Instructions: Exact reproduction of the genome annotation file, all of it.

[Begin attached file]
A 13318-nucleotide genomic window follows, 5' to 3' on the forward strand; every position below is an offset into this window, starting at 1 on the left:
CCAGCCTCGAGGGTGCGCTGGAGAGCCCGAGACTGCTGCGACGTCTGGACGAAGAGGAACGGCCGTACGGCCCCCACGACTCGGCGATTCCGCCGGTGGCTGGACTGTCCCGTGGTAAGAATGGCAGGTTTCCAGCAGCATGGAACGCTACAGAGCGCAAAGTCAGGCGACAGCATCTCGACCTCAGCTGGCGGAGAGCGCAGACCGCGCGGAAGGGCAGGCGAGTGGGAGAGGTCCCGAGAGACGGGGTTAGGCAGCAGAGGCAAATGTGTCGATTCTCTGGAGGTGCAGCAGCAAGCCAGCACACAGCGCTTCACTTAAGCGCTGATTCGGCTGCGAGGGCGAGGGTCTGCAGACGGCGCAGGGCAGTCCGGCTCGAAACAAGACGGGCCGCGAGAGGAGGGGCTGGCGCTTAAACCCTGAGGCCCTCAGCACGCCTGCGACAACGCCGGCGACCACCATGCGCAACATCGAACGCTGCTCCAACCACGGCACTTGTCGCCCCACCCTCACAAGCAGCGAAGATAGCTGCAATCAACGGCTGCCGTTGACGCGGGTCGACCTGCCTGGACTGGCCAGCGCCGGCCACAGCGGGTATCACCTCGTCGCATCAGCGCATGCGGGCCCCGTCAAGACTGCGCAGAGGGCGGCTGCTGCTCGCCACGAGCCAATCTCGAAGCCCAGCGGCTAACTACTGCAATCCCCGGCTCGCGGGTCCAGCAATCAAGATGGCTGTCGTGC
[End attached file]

A 13318-nucleotide genomic window follows, 5' to 3' on the forward strand; every position below is an offset into this window, starting at 1 on the left:
CCAGCCTCGAGGGTGCGCTGGAGAGCCCGAGACTGCTGCGACGTCTGGACGAAGAGGAACGGCCGTACGGCCCCCACGACTCGGCGATTCCGCCGGTGGCTGGACTGTCCCGTGGTAAGAATGGCAGGTTTCCAGCAGCATGGAACGCTACAGAGCGCAAAGTCAGGCGACAGCATCTCGACCTCAGCTGGCGGAGAGCGCAGACCGCGCGGAAGGGCAGGCGAGTGGGAGAGGTCCCGAGAGACGGGGTTAGGCAGCAGAGGCAAATGTGTCGATTCTCTGGAGGTGCAGCAGCAAGCCAGCACACAGCGCTTCACTTAAGCGCTGATTCGGCTGCGAGGGCGAGGGTCTGCAGACGGCGCAGGGCAGTCCGGCTCGAAACAAGACGGGCCGCGAGAGGAGGGGCTGGCGCTTAAACCCTGAGGCCCTCAGCACGCCTGCGACAACGCCGGCGACCACCATGCGCAACATCGAACGCTGCTCCAACCACGGCACTTGTCGCCCCACCCTCACAAGCAGCGAAGATAGCTGCAATCAACGGCTGCCGTTGACGCGGGTCGACCTGCCTGGACTGGCCAGCGCCGGCCACAGCGGGTATCACCTCGTCGCATCAGCGCATGCGGGCCCCGTCAAGACTGCGCAGAGGGCGGCTGCTGCTCGCCACGAGCCAATCTCGAAGCCCAGCGGCTAACTACTGCAATCCCCGGCTCGCGGGTCCAGCAATCAAGATGGCTGTCGTGC